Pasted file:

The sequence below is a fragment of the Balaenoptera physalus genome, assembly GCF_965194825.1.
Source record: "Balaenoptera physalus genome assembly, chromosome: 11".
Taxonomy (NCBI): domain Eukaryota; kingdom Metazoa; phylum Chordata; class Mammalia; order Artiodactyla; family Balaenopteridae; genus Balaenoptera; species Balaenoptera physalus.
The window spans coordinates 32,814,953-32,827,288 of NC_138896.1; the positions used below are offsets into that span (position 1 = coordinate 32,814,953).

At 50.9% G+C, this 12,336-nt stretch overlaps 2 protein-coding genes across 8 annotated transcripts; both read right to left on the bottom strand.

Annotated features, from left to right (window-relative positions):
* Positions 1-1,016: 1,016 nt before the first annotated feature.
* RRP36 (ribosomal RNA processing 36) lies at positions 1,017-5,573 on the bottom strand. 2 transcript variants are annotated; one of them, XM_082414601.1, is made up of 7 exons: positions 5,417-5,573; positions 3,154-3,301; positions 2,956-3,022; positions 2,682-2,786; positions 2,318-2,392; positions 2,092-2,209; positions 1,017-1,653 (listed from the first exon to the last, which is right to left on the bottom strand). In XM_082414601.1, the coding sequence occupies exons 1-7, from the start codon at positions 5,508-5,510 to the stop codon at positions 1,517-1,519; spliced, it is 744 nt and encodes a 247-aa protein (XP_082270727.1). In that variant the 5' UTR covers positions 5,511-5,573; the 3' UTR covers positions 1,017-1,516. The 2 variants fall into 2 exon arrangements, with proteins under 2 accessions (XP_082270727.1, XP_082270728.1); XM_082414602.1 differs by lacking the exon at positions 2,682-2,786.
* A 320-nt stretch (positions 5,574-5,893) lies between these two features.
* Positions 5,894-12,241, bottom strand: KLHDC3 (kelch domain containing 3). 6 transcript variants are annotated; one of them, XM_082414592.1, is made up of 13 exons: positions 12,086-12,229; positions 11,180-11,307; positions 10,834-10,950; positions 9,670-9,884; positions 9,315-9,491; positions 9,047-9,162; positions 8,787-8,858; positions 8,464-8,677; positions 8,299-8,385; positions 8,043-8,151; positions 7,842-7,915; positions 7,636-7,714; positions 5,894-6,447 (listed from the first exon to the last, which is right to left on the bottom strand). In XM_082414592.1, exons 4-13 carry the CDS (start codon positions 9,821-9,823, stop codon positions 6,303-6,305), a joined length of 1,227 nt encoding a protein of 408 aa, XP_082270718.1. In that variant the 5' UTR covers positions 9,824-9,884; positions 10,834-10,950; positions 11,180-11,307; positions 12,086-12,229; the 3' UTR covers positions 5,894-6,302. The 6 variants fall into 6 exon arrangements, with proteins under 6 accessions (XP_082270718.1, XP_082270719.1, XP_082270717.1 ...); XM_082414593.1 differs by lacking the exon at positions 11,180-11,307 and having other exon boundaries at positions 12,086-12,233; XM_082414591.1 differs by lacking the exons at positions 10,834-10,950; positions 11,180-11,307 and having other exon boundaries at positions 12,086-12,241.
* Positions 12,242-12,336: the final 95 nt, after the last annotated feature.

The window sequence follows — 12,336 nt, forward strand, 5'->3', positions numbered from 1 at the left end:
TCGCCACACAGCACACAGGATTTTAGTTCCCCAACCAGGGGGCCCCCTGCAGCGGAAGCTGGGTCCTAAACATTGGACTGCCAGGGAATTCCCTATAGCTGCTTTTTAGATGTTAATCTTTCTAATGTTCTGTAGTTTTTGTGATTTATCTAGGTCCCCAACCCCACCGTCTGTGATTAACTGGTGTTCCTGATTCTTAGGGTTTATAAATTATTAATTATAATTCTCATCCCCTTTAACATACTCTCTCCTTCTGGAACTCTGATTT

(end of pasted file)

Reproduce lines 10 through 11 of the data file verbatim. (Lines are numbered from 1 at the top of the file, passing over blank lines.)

* Positions 5,894-12,241, bottom strand: KLHDC3 (kelch domain containing 3). 6 transcript variants are annotated; one of them, XM_082414592.1, is made up of 13 exons: positions 12,086-12,229; positions 11,180-11,307; positions 10,834-10,950; positions 9,670-9,884; positions 9,315-9,491; positions 9,047-9,162; positions 8,787-8,858; positions 8,464-8,677; positions 8,299-8,385; positions 8,043-8,151; positions 7,842-7,915; positions 7,636-7,714; positions 5,894-6,447 (listed from the first exon to the last, which is right to left on the bottom strand). In XM_082414592.1, exons 4-13 carry the CDS (start codon positions 9,821-9,823, stop codon positions 6,303-6,305), a joined length of 1,227 nt encoding a protein of 408 aa, XP_082270718.1. In that variant the 5' UTR covers positions 9,824-9,884; positions 10,834-10,950; positions 11,180-11,307; positions 12,086-12,229; the 3' UTR covers positions 5,894-6,302. The 6 variants fall into 6 exon arrangements, with proteins under 6 accessions (XP_082270718.1, XP_082270719.1, XP_082270717.1 ...); XM_082414593.1 differs by lacking the exon at positions 11,180-11,307 and having other exon boundaries at positions 12,086-12,233; XM_082414591.1 differs by lacking the exons at positions 10,834-10,950; positions 11,180-11,307 and having other exon boundaries at positions 12,086-12,241.
* Positions 12,242-12,336: the final 95 nt, after the last annotated feature.